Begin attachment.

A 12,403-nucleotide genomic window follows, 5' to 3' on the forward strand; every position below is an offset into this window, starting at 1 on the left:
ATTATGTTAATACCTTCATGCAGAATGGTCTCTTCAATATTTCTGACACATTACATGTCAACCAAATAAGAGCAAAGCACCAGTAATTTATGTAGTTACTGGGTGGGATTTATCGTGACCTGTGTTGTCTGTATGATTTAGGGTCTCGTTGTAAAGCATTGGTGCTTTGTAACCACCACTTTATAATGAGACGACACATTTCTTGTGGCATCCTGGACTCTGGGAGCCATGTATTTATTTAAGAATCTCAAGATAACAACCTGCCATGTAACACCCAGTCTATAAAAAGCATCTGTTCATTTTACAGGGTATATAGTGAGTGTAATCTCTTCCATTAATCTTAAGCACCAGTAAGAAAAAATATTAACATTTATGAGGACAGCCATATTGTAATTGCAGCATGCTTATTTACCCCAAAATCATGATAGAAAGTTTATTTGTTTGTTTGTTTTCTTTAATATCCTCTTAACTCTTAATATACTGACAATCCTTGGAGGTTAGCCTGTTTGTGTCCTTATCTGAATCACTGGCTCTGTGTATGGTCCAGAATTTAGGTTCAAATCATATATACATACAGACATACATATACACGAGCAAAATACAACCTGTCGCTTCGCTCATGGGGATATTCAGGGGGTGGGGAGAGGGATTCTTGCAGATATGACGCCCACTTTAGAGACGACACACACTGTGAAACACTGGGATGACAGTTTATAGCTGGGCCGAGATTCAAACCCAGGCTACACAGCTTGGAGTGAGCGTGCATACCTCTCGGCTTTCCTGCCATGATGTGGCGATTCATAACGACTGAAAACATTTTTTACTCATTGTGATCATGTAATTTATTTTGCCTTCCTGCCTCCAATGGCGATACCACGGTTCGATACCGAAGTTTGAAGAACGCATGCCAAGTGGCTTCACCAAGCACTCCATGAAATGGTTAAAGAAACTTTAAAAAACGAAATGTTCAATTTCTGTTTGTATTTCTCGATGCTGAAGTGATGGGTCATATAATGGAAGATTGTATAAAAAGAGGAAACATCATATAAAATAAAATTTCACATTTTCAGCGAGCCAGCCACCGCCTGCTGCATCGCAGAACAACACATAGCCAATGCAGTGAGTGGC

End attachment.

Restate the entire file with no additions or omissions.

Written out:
A 12,403-nucleotide genomic window follows, 5' to 3' on the forward strand; every position below is an offset into this window, starting at 1 on the left:
ATTATGTTAATACCTTCATGCAGAATGGTCTCTTCAATATTTCTGACACATTACATGTCAACCAAATAAGAGCAAAGCACCAGTAATTTATGTAGTTACTGGGTGGGATTTATCGTGACCTGTGTTGTCTGTATGATTTAGGGTCTCGTTGTAAAGCATTGGTGCTTTGTAACCACCACTTTATAATGAGACGACACATTTCTTGTGGCATCCTGGACTCTGGGAGCCATGTATTTATTTAAGAATCTCAAGATAACAACCTGCCATGTAACACCCAGTCTATAAAAAGCATCTGTTCATTTTACAGGGTATATAGTGAGTGTAATCTCTTCCATTAATCTTAAGCACCAGTAAGAAAAAATATTAACATTTATGAGGACAGCCATATTGTAATTGCAGCATGCTTATTTACCCCAAAATCATGATAGAAAGTTTATTTGTTTGTTTGTTTTCTTTAATATCCTCTTAACTCTTAATATACTGACAATCCTTGGAGGTTAGCCTGTTTGTGTCCTTATCTGAATCACTGGCTCTGTGTATGGTCCAGAATTTAGGTTCAAATCATATATACATACAGACATACATATACACGAGCAAAATACAACCTGTCGCTTCGCTCATGGGGATATTCAGGGGGTGGGGAGAGGGATTCTTGCAGATATGACGCCCACTTTAGAGACGACACACACTGTGAAACACTGGGATGACAGTTTATAGCTGGGCCGAGATTCAAACCCAGGCTACACAGCTTGGAGTGAGCGTGCATACCTCTCGGCTTTCCTGCCATGATGTGGCGATTCATAACGACTGAAAACATTTTTTACTCATTGTGATCATGTAATTTATTTTGCCTTCCTGCCTCCAATGGCGATACCACGGTTCGATACCGAAGTTTGAAGAACGCATGCCAAGTGGCTTCACCAAGCACTCCATGAAATGGTTAAAGAAACTTTAAAAAACGAAATGTTCAATTTCTGTTTGTATTTCTCGATGCTGAAGTGATGGGTCATATAATGGAAGATTGTATAAAAAGAGGAAACATCATATAAAATAAAATTTCACATTTTCAGCGAGCCAGCCACCGCCTGCTGCATCGCAGAACAACACATAGCCAATGCAGTGAGTGGC